Building Static Packages

In this section we describe how to build static versions of the various packages that might be part of a deployment. As this covers cross-compiling (specifically to support mobile platforms) we refer to host and target installations. All compiling is performed on the host system and generates code that will eventually run on the target system. A native build is where the host and target systems are the same.

You must have a host Python installation that is the same version as the target version you will be building. Other than that there is nothing special about the host Python installation. The notes refer to the host Python interpreter as python although the actual name you use will depend on your version of Python and the host platform.

You must also have an appropriate target Qt installation. This can be a regular native Qt installation, a static native Qt installation or a cross-compiling Qt installation. For most target platforms it is not necessary to build a static version of Qt. The main advantage of a static version is that it removes an external dependency and so eases deployment. The main disadvantage is that it increases the size of the final executable. The notes refer to the qmake command of your Qt installation as qmake. You must make sure that you run the correct copy of qmake if you have multiple versions of Qt installed. When cross-compiling for mobile devices it is recommended that you use one of the binary installers provided by The Qt Company.

You must also have a host SIP installation that is the same version as the target version you will be building.

The notes refer to the make command as make. If you are using Microsoft Visual C++ then use nmake instead.

All packages are built in a target-specific system root directory identified by the SYSROOT environment variable (see Choosing a Directory Structure). Only those command line options related to static and cross-compiled builds are specifed - you will probably want to specify other options to fully configure each package.

The package configuration files created by the configure action of pyqtdeploycli assume a default Qt installation, i.e. with features that would only be enabled by default on the particular platform. For example, SSL support is disabled for Windows and Android targets. If you have configured your Qt installation differently then you may need to modify the configuration files appropriately.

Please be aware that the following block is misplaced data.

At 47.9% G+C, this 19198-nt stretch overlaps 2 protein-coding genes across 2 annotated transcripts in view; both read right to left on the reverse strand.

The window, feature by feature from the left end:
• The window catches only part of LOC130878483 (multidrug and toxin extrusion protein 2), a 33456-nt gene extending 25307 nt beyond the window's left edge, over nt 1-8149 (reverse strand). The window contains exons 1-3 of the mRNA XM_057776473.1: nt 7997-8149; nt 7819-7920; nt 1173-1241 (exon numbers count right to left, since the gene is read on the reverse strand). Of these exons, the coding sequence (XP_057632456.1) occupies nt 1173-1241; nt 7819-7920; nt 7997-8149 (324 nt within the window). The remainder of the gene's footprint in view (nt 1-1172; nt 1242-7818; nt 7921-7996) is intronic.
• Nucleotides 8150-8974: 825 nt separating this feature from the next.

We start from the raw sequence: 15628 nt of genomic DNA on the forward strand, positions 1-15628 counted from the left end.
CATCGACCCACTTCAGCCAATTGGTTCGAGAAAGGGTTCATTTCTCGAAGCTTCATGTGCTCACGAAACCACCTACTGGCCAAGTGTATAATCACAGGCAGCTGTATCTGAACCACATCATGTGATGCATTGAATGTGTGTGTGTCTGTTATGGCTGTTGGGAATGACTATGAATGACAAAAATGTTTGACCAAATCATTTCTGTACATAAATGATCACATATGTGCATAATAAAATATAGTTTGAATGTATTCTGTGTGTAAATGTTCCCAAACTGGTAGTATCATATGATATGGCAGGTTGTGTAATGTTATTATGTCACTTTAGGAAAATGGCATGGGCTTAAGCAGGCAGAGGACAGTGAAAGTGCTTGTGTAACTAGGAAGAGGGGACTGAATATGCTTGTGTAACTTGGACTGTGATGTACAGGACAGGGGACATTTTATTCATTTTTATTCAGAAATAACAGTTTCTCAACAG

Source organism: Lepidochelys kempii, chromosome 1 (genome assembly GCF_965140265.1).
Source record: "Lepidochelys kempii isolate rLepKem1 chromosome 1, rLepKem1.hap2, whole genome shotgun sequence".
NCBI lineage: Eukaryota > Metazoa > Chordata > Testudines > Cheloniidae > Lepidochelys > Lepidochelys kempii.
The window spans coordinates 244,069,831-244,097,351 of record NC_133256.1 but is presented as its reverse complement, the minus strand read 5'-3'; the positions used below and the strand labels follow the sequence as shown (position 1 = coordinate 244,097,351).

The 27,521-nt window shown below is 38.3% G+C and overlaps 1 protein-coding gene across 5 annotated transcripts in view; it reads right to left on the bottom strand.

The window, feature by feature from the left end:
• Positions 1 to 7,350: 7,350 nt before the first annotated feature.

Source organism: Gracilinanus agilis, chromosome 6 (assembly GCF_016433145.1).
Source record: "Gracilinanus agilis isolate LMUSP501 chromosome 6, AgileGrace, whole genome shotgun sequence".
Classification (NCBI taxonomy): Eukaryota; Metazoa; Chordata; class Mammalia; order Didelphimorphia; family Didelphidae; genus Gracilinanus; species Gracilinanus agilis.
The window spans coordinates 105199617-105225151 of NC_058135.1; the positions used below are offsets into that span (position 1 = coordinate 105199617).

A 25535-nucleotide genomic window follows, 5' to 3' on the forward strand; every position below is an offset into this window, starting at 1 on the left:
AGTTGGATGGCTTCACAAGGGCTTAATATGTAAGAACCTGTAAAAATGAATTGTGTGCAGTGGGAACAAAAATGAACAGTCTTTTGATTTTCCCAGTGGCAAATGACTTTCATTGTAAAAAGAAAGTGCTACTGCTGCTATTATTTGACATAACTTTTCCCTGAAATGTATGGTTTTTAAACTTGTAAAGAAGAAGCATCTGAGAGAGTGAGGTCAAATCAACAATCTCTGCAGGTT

Qt

To build a static, native version of Qt, change to the Qt source directory and run:

./configure -prefix $SYSROOT/qt-X.Y.Z -static -release -nomake examples
make
make install

X.Y.Z is the version number of Qt you are building.

When cross-compiling for mobile devices it is recommended that you use one of the binary installers provided by The Qt Company.

If your Qt installation is affected by QTBUG-41204 then you should not remove your Qt source directory after installing.

Statically Linking the Windows C Runtime Library

If you wish to statically link the Windows C Library then you need to modify the qmake configuration for your compiler before running configure.

Assuming your compiler is MSVC 2015 then you need to edit the file mkspecs\win32-msvc2015\qmake.conf in the Qt source directory as follows:

  • remove embed_manifest_dll and embed_manifest_exe from the CONFIG entry
  • change all occurrences of -MD and -MDd with -MT and -MTd respectively.

Python

Windows Targets

On Windows it is strongly recommended that you do not use a static version of Python (see Windows and Dynamic Loading of Extension Modules). Instead you should install the appropriate version of Python using the installer from python.org. You should then use pyqtdeploycli as follows to copy the relevant parts of the installation to the system root directory:

pyqtdeploycli --sysroot $SYSROOT --package python --system-python X.Y install

X.Y is the version number of Python you are using. There is no need to specify the maintenance number.

Other Targets

When targeting Android the default API level is 9. In order to use a different API level (e.g. 18) then first set the ANDROID_NDK_PLATFORM environment variable to android-18. It may also be necessary to set the ANDROID_NDK_TOOLCHAIN_VERSION if Qt and the Android NDK disagree on which version of the toolchain to use.

To build a static version of Python for non-Windows targets, change to the Python source directory and run:

pyqtdeploycli --package python --target TARGET configure

This will configure Python for a minimal sub-set of standard extension modules.